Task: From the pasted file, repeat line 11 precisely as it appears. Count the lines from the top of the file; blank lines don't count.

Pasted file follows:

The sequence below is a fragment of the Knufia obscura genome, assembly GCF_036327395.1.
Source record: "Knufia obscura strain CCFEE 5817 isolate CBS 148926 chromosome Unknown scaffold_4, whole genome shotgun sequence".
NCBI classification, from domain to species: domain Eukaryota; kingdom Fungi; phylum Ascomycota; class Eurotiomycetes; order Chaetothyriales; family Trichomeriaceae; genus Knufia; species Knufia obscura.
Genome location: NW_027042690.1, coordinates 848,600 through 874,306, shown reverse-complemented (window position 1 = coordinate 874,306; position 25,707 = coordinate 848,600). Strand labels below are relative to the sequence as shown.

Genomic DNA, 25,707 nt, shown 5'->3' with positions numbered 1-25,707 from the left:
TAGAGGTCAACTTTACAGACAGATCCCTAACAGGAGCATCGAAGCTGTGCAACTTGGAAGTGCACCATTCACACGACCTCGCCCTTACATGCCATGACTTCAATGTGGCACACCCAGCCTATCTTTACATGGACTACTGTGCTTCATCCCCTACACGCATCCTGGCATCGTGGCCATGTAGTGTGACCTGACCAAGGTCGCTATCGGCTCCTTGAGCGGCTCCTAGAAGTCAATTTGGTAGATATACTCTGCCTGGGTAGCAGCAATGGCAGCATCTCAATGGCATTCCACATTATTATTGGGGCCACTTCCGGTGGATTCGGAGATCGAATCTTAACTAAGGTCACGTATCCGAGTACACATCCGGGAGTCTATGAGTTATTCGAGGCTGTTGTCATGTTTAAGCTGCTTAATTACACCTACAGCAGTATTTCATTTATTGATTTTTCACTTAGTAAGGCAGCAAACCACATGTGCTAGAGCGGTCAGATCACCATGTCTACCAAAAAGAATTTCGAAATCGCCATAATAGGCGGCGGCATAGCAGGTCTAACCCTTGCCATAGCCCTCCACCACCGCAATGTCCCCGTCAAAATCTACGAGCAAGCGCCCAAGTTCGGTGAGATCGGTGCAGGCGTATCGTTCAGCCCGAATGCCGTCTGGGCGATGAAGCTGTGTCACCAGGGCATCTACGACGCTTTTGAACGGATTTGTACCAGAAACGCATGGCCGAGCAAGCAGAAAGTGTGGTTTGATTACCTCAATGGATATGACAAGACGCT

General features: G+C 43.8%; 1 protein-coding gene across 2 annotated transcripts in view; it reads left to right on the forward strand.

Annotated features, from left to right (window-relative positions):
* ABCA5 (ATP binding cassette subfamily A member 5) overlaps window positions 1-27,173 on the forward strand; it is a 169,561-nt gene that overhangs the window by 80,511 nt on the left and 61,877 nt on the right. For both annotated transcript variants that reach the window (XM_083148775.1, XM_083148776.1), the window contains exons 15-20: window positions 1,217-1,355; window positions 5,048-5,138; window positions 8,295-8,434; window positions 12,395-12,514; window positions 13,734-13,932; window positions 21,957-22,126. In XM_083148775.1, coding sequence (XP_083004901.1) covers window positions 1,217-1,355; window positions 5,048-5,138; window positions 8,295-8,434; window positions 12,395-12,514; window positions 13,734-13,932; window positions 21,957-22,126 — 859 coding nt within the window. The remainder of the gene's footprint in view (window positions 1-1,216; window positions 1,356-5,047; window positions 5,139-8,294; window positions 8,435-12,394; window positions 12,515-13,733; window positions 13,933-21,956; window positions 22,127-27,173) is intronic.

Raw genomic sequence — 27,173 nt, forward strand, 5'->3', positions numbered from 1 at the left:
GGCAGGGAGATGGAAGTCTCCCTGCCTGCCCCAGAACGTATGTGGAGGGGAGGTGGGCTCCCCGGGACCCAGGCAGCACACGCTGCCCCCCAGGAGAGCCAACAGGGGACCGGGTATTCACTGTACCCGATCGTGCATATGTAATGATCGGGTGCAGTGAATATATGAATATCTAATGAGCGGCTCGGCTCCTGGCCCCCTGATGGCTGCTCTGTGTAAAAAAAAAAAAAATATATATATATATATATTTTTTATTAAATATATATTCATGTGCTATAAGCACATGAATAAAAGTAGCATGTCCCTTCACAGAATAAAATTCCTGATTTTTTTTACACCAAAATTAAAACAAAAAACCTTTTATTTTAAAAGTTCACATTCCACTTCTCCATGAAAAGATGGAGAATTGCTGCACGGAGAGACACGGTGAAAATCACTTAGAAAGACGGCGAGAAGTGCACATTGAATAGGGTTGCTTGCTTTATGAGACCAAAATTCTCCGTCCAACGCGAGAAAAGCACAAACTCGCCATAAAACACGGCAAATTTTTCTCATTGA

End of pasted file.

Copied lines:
GGCAGGGAGATGGAAGTCTCCCTGCCTGCCCCAGAACGTATGTGGAGGGGAGGTGGGCTCCCCGGGACCCAGGCAGCACACGCTGCCCCCCAGGAGAGCCAACAGGGGACCGGGTATTCACTGTACCCGATCGTGCATATGTAATGATCGGGTGCAGTGAATATATGAATATCTAATGAGCGGCTCGGCTCCTGGCCCCCTGATGGCTGCTCTGTGTAAAAAAAAAAAAAATATATATATATATATATTTTTTATTAAATATATATTCATGTGCTATAAGCACATGAATAAAAGTAGCATGTCCCTTCACAGAATAAAATTCCTGATTTTTTTTACACCAAAATTAAAACAAAAAACCTTTTATTTTAAAAGTTCACATTCCACTTCTCCATGAAAAGATGGAGAATTGCTGCACGGAGAGACACGGTGAAAATCACTTAGAAAGACGGCGAGAAGTGCACATTGAATAGGGTTGCTTGCTTTATGAGACCAAAATTCTCCGTCCAACGCGAGAAAAGCACAAACTCGCCATAAAACACGGCAAATTTTTCTCATTGA